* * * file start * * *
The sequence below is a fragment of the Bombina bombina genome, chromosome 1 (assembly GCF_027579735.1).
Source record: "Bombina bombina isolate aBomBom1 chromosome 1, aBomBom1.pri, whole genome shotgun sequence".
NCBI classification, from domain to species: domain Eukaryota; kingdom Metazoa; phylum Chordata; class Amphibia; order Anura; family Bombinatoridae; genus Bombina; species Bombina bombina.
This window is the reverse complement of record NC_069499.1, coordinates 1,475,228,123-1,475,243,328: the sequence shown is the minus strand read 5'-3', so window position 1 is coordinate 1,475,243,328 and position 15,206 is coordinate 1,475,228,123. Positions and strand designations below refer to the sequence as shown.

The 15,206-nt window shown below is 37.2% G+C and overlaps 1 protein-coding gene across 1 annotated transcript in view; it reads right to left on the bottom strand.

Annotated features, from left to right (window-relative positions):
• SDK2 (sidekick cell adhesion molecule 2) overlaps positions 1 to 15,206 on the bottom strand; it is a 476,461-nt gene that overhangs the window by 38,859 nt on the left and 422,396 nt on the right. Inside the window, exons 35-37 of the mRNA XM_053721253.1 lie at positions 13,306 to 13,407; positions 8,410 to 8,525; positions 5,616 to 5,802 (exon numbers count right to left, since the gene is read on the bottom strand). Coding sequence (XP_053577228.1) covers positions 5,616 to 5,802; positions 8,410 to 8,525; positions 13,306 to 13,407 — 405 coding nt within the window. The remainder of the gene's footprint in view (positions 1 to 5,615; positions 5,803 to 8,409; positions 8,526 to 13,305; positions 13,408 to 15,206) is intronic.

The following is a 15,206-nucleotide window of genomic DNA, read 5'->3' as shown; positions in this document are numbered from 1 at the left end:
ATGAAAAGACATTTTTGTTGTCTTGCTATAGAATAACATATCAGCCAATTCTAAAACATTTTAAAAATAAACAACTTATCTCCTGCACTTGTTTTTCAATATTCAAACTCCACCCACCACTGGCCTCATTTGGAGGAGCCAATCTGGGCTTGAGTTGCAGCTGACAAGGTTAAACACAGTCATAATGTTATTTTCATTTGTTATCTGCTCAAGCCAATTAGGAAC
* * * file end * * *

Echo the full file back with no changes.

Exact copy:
The sequence below is a fragment of the Bombina bombina genome, chromosome 1 (assembly GCF_027579735.1).
Source record: "Bombina bombina isolate aBomBom1 chromosome 1, aBomBom1.pri, whole genome shotgun sequence".
NCBI classification, from domain to species: domain Eukaryota; kingdom Metazoa; phylum Chordata; class Amphibia; order Anura; family Bombinatoridae; genus Bombina; species Bombina bombina.
This window is the reverse complement of record NC_069499.1, coordinates 1,475,228,123-1,475,243,328: the sequence shown is the minus strand read 5'-3', so window position 1 is coordinate 1,475,243,328 and position 15,206 is coordinate 1,475,228,123. Positions and strand designations below refer to the sequence as shown.

The 15,206-nt window shown below is 37.2% G+C and overlaps 1 protein-coding gene across 1 annotated transcript in view; it reads right to left on the bottom strand.

Annotated features, from left to right (window-relative positions):
• SDK2 (sidekick cell adhesion molecule 2) overlaps positions 1 to 15,206 on the bottom strand; it is a 476,461-nt gene that overhangs the window by 38,859 nt on the left and 422,396 nt on the right. Inside the window, exons 35-37 of the mRNA XM_053721253.1 lie at positions 13,306 to 13,407; positions 8,410 to 8,525; positions 5,616 to 5,802 (exon numbers count right to left, since the gene is read on the bottom strand). Coding sequence (XP_053577228.1) covers positions 5,616 to 5,802; positions 8,410 to 8,525; positions 13,306 to 13,407 — 405 coding nt within the window. The remainder of the gene's footprint in view (positions 1 to 5,615; positions 5,803 to 8,409; positions 8,526 to 13,305; positions 13,408 to 15,206) is intronic.

The following is a 15,206-nucleotide window of genomic DNA, read 5'->3' as shown; positions in this document are numbered from 1 at the left end:
ATGAAAAGACATTTTTGTTGTCTTGCTATAGAATAACATATCAGCCAATTCTAAAACATTTTAAAAATAAACAACTTATCTCCTGCACTTGTTTTTCAATATTCAAACTCCACCCACCACTGGCCTCATTTGGAGGAGCCAATCTGGGCTTGAGTTGCAGCTGACAAGGTTAAACACAGTCATAATGTTATTTTCATTTGTTATCTGCTCAAGCCAATTAGGAAC